While I was working in higher education, we would spend time discussing what type of writing feedback to give students on their first draft. What kind of feedback is important? What kind of things do we ignore until a later draft? Or ignore completely?
This ties into my blog post from a couple of years ago about how to give constructive criticism. Too much criticism and the listener shuts down, especially if that feedback isn’t relevant yet. So, here are a few steps for asking for writing feedback.
Early on, don’t ask for feedback
Just don’t. While you’re writing your first draft and it’s not even close to completion, stay in your own head. If you have a writing group/partner and you’re trying to debate a specific question, discuss it with them. It might get a little confusing at first because they haven’t read the draft, but I still don’t recommend showing them until it is at least somewhat complete. Instead, write whatever you want without the burden of feedback. Don’t worry about quality. Just write, and worry about feedback later.
Then, ask for specific feedback
When you’re going through your first draft, it is not yet ready to be torn apart. You’re in the stage for content changes. The writing will still come later. Give your work to people you trust, and tell them exactly what you’re looking for. In this case, how do the characters come across? Does it get boring at any parts? Are there enough clues for the twist ending?
I’ve seen writers groups start tearing apart a story for sentence structure and the word “very” starting at this stage, and you don’t need that. It’s not important yet. You’re going to rewrite the entire thing anyway so why bother paying attention to the number of adverbs. Tell your readers that you’re not looking for that yet. That stage will come, but, for now, you need them to just focus on content.
This is also the stage for the beginnings of a developmental editor (like me!). You’ll still need to hand in a polished draft, but a developmental editor, at this point, is just reading and giving you an editorial letter. The smaller stuff will come later. If you’re not sure what I mean by developmental editing, check out my blog post about it.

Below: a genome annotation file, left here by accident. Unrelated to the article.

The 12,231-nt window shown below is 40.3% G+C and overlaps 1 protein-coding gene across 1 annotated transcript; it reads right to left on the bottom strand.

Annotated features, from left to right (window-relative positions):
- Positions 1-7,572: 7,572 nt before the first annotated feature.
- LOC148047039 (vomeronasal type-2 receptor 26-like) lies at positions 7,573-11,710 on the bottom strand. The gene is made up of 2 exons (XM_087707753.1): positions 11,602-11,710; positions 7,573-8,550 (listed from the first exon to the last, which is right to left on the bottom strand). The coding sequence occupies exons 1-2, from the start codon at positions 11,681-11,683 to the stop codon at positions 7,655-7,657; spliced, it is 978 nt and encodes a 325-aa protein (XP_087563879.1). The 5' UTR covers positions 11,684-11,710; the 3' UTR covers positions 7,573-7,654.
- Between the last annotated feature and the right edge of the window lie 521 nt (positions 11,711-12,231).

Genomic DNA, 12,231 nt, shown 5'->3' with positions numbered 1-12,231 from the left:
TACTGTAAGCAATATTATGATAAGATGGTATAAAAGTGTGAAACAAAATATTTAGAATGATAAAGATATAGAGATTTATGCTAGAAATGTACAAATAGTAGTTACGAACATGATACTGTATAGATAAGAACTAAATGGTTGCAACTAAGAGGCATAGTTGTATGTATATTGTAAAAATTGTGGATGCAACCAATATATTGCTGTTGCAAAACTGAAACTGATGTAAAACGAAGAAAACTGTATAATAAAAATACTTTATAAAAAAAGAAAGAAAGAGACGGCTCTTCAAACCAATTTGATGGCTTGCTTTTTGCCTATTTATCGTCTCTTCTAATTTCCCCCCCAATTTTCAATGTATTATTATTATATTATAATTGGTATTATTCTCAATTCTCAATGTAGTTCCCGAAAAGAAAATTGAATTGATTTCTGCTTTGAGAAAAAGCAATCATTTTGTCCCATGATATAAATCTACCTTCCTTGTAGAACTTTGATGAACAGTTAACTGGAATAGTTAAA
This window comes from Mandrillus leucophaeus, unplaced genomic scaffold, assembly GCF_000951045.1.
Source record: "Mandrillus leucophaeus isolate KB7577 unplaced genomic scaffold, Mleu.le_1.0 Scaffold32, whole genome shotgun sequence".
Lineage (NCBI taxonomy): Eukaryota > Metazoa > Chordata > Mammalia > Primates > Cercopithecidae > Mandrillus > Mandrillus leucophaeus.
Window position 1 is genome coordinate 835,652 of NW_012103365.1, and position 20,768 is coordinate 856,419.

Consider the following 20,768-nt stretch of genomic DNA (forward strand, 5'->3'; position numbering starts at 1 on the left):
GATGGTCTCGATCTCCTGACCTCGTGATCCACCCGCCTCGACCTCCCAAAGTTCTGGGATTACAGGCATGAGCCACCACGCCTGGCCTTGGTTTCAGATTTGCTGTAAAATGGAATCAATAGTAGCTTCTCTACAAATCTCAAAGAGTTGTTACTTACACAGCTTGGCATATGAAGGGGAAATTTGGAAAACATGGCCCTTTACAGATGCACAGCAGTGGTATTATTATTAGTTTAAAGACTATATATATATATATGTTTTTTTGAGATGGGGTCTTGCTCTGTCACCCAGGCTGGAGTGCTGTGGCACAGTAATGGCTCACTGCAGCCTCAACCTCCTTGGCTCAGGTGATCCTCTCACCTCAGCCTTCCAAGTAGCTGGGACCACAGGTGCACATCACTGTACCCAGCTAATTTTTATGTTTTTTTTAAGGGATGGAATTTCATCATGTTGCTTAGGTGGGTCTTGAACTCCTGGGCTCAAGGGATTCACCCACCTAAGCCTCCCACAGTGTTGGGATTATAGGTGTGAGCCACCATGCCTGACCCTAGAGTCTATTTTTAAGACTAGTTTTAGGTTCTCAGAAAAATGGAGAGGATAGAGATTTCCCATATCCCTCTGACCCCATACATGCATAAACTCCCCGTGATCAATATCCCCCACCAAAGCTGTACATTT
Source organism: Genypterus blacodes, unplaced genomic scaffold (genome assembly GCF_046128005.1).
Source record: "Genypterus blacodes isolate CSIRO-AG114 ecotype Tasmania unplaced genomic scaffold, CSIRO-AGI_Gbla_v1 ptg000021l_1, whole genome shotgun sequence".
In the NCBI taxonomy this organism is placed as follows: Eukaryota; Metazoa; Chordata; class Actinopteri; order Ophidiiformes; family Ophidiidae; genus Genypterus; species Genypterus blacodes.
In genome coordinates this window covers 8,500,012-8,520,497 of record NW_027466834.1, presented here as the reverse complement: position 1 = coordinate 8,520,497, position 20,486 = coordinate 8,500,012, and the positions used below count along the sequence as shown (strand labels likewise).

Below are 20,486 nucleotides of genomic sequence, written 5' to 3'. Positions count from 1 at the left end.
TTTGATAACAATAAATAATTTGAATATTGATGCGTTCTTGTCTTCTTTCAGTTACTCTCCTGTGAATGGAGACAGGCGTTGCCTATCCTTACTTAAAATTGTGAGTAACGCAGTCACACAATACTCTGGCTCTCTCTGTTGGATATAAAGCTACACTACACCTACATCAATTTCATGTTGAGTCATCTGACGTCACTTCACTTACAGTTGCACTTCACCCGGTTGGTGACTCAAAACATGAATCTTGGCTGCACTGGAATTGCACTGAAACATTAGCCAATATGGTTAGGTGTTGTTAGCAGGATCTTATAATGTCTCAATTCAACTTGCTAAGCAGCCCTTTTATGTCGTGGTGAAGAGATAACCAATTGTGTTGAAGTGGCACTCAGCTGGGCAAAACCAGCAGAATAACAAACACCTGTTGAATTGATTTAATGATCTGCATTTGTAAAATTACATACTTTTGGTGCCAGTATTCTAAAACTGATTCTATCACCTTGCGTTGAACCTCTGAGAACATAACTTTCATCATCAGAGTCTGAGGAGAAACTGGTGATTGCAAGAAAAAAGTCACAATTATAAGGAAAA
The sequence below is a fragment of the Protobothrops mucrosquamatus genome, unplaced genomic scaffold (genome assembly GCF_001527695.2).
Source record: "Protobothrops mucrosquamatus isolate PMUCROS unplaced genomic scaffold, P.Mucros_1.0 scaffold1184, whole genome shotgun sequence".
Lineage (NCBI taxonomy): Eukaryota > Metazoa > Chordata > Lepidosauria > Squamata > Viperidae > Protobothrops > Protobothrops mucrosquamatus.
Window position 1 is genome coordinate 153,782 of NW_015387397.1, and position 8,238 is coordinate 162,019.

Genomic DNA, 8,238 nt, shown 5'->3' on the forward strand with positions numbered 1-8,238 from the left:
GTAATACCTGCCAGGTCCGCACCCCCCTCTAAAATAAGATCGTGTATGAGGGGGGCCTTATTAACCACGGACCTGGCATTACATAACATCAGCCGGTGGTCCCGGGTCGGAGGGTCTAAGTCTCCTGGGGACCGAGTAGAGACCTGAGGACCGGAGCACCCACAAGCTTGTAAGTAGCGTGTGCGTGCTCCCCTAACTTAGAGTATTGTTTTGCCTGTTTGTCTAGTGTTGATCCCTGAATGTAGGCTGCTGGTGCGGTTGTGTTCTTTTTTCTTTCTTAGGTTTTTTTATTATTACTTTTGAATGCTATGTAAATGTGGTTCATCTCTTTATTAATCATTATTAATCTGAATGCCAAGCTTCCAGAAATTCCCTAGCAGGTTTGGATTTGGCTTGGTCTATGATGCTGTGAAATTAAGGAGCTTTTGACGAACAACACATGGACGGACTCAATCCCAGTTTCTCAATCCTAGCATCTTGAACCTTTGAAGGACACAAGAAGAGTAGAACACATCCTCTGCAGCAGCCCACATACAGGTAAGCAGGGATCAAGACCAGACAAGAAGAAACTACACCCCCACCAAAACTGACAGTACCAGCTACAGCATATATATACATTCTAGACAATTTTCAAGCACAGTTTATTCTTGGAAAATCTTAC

The Feedback Free-for-all
All right. You’re on your third or fourth draft. You’ve done all the massive content changes, and you’ve started to rewrite sections for writing. Now is when you clean up the adverbs and add action to the dialogue. You’re paying attention to sentence structure and whether you’re describing your setting enough. So, now is when you hand your work to the writers and readers in your life and say, “Go.”
They are now free to point out whatever comes to mind. The content changes should be done, but you still might get, “This part feels fast or unimportant.” You’re also going to get, “You don’t need this sentence,” and “You’re still using the word ‘very.'” Now, it’s fine. Don’t stress about the amount of feedback you’re getting. Take it one comment at a time. You’re ready for it.
Who do you ask for feedback?
You need two types of feedback: writing feedback and reader feedback. The writers in your life will talk about structure and pacing. The readers will talk about whether they got bored or if they couldn’t put it down. You need both because both types are important. So, if someone is willing to read your work, but they say, “Oh, but I’m not a writer,” say “Great!” and give them your work.
Keep it limited. Don’t offer your book up to anyone who is willing to read it. Be careful about who you ask. If you’re writing a thriller, someone who has never read a thriller won’t be able to give great feedback. If someone ignored your rules back at the beginning, don’t give them your work. Or, if they’re in your writing group, ignore most, if not all, of their feedback. Odds are, it won’t be helpful.
Do I need to follow all feedback?
No. Never. It is your story. You choose what kind of feedback you want to follow. In fact, if you belong to an amateur writing group, you probably won’t want to take all the advice you get. Follow your gut. Take the advice you think works for you, and leave the rest.
That being said, if you’re showing your work to a professional editor, they’re telling you what, based on their knowledge, needs to happen for the book to be publishable. In that case, listen to them, but feel free to advocate for yourself. You might change their mind. You might not.
Keep in mind that if you want to publish your book, you will eventually need professional feedback, whether it’s a developmental editor, a copyeditor or both.
There you are. Now, when it comes to asking for writing feedback, you know what to do and who to ask. If you know you want professional feedback, reach out to me, and learn how I can help!